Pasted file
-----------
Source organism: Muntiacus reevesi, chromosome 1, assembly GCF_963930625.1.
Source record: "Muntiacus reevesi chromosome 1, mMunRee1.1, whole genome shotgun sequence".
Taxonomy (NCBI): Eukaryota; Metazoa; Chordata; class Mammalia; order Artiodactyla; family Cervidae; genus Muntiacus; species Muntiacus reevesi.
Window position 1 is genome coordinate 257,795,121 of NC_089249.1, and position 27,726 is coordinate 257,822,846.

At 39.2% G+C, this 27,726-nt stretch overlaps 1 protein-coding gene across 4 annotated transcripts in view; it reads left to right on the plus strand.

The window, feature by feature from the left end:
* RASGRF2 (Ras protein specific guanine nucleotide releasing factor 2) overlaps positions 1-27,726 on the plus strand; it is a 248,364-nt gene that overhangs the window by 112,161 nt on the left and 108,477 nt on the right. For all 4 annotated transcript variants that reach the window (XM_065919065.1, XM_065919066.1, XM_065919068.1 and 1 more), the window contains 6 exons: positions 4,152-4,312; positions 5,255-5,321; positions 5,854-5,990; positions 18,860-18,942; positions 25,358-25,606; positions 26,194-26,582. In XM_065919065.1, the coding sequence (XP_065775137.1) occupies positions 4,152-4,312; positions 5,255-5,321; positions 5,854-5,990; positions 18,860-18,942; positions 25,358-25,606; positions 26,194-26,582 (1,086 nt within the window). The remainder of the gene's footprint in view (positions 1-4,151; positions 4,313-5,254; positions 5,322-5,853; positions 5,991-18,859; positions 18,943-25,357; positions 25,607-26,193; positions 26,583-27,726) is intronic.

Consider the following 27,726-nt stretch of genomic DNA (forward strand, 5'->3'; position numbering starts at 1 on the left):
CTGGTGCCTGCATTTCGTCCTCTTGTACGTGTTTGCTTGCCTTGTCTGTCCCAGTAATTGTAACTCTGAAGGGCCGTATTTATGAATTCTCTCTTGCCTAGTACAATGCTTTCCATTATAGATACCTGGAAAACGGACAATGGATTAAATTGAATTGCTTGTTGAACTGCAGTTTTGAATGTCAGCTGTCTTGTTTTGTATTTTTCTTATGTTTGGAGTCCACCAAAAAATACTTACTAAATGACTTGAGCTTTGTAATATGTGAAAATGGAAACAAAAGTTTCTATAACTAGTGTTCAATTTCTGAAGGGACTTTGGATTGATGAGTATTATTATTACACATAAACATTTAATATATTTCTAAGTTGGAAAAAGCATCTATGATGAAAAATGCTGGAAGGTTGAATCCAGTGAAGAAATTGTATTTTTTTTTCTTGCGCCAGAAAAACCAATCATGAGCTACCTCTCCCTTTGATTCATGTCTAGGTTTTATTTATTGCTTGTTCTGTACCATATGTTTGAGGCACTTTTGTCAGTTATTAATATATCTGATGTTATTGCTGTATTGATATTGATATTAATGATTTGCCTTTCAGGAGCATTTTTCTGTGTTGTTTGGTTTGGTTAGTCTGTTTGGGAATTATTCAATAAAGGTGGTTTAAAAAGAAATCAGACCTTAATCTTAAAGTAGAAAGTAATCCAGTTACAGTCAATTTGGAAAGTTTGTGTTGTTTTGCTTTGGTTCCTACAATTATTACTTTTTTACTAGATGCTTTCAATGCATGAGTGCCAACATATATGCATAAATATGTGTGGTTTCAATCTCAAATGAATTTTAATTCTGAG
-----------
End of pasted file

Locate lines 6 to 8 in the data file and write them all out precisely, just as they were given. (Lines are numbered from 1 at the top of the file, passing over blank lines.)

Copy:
The window, feature by feature from the left end:
* RASGRF2 (Ras protein specific guanine nucleotide releasing factor 2) overlaps positions 1-27,726 on the plus strand; it is a 248,364-nt gene that overhangs the window by 112,161 nt on the left and 108,477 nt on the right. For all 4 annotated transcript variants that reach the window (XM_065919065.1, XM_065919066.1, XM_065919068.1 and 1 more), the window contains 6 exons: positions 4,152-4,312; positions 5,255-5,321; positions 5,854-5,990; positions 18,860-18,942; positions 25,358-25,606; positions 26,194-26,582. In XM_065919065.1, the coding sequence (XP_065775137.1) occupies positions 4,152-4,312; positions 5,255-5,321; positions 5,854-5,990; positions 18,860-18,942; positions 25,358-25,606; positions 26,194-26,582 (1,086 nt within the window). The remainder of the gene's footprint in view (positions 1-4,151; positions 4,313-5,254; positions 5,322-5,853; positions 5,991-18,859; positions 18,943-25,357; positions 25,607-26,193; positions 26,583-27,726) is intronic.

Consider the following 27,726-nt stretch of genomic DNA (forward strand, 5'->3'; position numbering starts at 1 on the left):